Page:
Is the SBAC Illegal to Administer in Idaho?

Filed in Uncategorized by on February 17, 2015 4 Comments

I had to issue some corrections to this post.  They can be found here.   However, the same premise still exists, Idaho is using this test in a manner that is contrary to how it should be used.  The assessment is still not Valid nor Reliable.

 

A lot has been said about a parent’s right to not have their child take the SBAC or ISAT 2.o assessments.  IDAPA (Idaho’s Rules for Thoroughness) is always cited as the foundational reason school administrators give parents for denying their parental request.  There is no “opt out” option written in these rules.

These rules are interpreted to have the force of law.  So, according to this same document the SBAC is illegal to administer in Idaho!

According to Idaho Rules Governing Thoroughness page 24,

(Emphasis mine)

Validity

With that in mind I contacted the Idaho Department of Ed to ask what information they had regarding the reliability and validity of the SBAC.  They quickly sent me back the Memo_Validity_Overview_2014-09-11

Test reliability will initially be modeled through simulations using the item pool after item review, which is due to be completed December 31, 2014. Operational test reliability will be reported in the technical manual following the first operational administration in spring 2015.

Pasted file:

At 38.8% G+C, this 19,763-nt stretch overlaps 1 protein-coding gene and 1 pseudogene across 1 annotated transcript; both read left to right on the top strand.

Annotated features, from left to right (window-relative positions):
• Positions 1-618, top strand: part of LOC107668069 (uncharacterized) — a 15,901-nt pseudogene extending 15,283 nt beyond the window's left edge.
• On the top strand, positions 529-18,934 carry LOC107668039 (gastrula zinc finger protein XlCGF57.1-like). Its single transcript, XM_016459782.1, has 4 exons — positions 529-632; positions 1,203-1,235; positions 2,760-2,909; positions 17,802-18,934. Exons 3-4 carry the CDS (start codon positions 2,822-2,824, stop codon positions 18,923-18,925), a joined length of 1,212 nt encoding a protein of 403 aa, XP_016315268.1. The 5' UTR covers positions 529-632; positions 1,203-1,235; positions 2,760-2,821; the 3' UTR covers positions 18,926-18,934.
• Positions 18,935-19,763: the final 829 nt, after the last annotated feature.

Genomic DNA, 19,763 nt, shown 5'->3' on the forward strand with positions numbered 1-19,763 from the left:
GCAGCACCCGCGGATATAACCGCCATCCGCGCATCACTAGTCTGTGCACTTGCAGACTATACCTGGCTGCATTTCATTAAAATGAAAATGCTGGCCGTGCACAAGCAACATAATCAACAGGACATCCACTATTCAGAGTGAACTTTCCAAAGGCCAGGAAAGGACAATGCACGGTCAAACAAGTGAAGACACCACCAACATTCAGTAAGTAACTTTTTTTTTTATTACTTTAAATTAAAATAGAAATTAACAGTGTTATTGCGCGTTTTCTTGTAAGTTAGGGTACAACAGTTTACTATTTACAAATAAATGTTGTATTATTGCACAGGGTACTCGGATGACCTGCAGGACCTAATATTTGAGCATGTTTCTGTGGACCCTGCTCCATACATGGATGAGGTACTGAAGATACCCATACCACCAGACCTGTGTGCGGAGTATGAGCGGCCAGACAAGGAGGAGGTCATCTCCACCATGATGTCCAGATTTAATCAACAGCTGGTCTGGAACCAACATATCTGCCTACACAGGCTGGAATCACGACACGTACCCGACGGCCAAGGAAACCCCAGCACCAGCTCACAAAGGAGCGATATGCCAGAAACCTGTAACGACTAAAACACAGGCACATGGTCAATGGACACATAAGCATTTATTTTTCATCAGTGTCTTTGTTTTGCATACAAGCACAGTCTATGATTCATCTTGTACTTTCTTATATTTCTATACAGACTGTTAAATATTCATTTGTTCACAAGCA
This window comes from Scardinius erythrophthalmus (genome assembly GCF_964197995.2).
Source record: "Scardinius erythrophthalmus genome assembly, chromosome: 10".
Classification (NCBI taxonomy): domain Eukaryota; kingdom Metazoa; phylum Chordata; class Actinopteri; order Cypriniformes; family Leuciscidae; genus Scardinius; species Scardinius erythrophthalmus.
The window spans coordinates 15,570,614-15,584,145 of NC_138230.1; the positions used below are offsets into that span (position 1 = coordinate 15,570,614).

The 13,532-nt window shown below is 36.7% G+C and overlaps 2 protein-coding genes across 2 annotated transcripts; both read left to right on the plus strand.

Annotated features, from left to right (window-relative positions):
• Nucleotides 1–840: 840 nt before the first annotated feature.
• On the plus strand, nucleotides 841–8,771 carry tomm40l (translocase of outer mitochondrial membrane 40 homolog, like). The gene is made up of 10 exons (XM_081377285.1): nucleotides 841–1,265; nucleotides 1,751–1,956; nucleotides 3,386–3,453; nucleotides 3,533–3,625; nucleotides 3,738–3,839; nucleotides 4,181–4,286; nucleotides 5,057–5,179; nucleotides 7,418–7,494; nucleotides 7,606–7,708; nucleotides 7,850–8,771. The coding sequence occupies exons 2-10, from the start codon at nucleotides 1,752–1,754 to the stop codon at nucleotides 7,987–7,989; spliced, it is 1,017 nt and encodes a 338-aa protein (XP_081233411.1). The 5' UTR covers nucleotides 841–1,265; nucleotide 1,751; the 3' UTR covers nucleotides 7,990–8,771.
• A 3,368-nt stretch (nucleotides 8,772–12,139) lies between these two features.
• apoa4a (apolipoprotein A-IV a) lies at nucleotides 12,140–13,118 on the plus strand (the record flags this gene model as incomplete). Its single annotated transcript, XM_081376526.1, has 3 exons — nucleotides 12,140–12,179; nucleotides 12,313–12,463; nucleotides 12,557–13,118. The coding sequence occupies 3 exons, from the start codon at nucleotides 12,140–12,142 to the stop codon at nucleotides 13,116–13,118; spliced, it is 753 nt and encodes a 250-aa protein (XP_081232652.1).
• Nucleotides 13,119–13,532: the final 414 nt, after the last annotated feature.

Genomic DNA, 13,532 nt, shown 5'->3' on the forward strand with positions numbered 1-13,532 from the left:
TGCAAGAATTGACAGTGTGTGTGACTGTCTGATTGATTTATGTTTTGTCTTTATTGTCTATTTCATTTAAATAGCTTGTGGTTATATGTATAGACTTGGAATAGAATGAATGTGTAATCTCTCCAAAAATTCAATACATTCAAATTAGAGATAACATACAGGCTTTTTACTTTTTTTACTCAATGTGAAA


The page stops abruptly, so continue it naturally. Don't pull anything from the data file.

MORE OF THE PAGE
Because this type of evidence continues to be gathered through the operational administration of the assessments, this table mostly reflects future plans for external validity research.
In other words, “We haven’t validated the assessment yet but we plan on doing it in the future.”
Their response reminded me of something Common Core State Standards validation committee member, Sandra Stotsky, emailed me:

In addition to what Ze’ev says, each state must demand more than a validation of a “process.”  It must have a review of all high-stakes test items by qualified academic experts.   You must go beyond testing experts.  You want content experts.  Otherwise, the whole deal should be dead on arrival.  How can Idaho accept test items developed in secrecy, vetted in secrecy, and used in secrecy?

What is needed is not the establishment of the validity of a process, but the validity of the test items themselves.   Do they assess at each grade level (and especially in high school) what the standards call for and what is to be taught to students at each grade level.  Don’t let them tell you that the “process” takes care of it.  It doesn’t.  There are testing experts (psychometricians) and content experts (academic experts).  And you especially need the second group–and from your own higher ed institutions since that is where these “college-ready” students are going, for the most part.

 

I then followed up with the Idaho Department of Education and asked them this question:
As I read through this document you shared with me… it looks as if there have been no external validity measures taken.  Are we administering a assessment [that has no evidence of] validity [and] hasn’t been proven by external measures?
In reply they sent me these three documents: